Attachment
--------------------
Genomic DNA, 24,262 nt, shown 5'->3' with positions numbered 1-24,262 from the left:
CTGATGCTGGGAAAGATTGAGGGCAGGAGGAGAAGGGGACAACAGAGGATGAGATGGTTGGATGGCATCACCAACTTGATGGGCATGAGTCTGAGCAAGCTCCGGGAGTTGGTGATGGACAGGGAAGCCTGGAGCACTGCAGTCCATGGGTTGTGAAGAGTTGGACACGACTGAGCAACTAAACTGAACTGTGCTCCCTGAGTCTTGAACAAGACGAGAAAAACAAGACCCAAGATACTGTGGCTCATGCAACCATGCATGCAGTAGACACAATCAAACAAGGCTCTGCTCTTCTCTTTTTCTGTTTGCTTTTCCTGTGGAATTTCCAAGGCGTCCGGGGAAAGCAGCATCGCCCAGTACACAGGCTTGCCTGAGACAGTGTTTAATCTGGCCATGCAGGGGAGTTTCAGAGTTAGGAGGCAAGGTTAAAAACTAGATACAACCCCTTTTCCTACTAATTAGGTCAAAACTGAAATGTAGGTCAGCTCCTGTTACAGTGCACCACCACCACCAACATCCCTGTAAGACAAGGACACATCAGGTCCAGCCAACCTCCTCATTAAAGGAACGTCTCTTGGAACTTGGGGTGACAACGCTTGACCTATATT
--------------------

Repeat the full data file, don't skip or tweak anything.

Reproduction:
Genomic DNA, 24,262 nt, shown 5'->3' with positions numbered 1-24,262 from the left:
CTGATGCTGGGAAAGATTGAGGGCAGGAGGAGAAGGGGACAACAGAGGATGAGATGGTTGGATGGCATCACCAACTTGATGGGCATGAGTCTGAGCAAGCTCCGGGAGTTGGTGATGGACAGGGAAGCCTGGAGCACTGCAGTCCATGGGTTGTGAAGAGTTGGACACGACTGAGCAACTAAACTGAACTGTGCTCCCTGAGTCTTGAACAAGACGAGAAAAACAAGACCCAAGATACTGTGGCTCATGCAACCATGCATGCAGTAGACACAATCAAACAAGGCTCTGCTCTTCTCTTTTTCTGTTTGCTTTTCCTGTGGAATTTCCAAGGCGTCCGGGGAAAGCAGCATCGCCCAGTACACAGGCTTGCCTGAGACAGTGTTTAATCTGGCCATGCAGGGGAGTTTCAGAGTTAGGAGGCAAGGTTAAAAACTAGATACAACCCCTTTTCCTACTAATTAGGTCAAAACTGAAATGTAGGTCAGCTCCTGTTACAGTGCACCACCACCACCAACATCCCTGTAAGACAAGGACACATCAGGTCCAGCCAACCTCCTCATTAAAGGAACGTCTCTTGGAACTTGGGGTGACAACGCTTGACCTATATT